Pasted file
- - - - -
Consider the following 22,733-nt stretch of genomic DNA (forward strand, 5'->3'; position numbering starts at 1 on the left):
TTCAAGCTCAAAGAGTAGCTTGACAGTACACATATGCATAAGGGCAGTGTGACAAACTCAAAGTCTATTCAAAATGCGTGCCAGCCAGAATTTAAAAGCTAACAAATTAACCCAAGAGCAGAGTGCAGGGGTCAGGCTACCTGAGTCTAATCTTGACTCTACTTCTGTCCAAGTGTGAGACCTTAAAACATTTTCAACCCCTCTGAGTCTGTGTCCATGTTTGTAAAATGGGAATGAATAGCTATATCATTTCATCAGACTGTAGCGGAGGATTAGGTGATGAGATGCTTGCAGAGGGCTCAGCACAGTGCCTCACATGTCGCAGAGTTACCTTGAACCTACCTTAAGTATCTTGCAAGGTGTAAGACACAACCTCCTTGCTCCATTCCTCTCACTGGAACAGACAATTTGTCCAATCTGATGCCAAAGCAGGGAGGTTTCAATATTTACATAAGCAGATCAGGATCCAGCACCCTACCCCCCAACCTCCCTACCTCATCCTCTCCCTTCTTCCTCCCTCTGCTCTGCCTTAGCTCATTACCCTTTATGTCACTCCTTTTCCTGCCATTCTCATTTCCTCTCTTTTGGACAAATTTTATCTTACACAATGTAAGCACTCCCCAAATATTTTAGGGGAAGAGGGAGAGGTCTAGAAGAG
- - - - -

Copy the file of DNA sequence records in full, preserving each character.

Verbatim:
Consider the following 22,733-nt stretch of genomic DNA (forward strand, 5'->3'; position numbering starts at 1 on the left):
TTCAAGCTCAAAGAGTAGCTTGACAGTACACATATGCATAAGGGCAGTGTGACAAACTCAAAGTCTATTCAAAATGCGTGCCAGCCAGAATTTAAAAGCTAACAAATTAACCCAAGAGCAGAGTGCAGGGGTCAGGCTACCTGAGTCTAATCTTGACTCTACTTCTGTCCAAGTGTGAGACCTTAAAACATTTTCAACCCCTCTGAGTCTGTGTCCATGTTTGTAAAATGGGAATGAATAGCTATATCATTTCATCAGACTGTAGCGGAGGATTAGGTGATGAGATGCTTGCAGAGGGCTCAGCACAGTGCCTCACATGTCGCAGAGTTACCTTGAACCTACCTTAAGTATCTTGCAAGGTGTAAGACACAACCTCCTTGCTCCATTCCTCTCACTGGAACAGACAATTTGTCCAATCTGATGCCAAAGCAGGGAGGTTTCAATATTTACATAAGCAGATCAGGATCCAGCACCCTACCCCCCAACCTCCCTACCTCATCCTCTCCCTTCTTCCTCCCTCTGCTCTGCCTTAGCTCATTACCCTTTATGTCACTCCTTTTCCTGCCATTCTCATTTCCTCTCTTTTGGACAAATTTTATCTTACACAATGTAAGCACTCCCCAAATATTTTAGGGGAAGAGGGAGAGGTCTAGAAGAG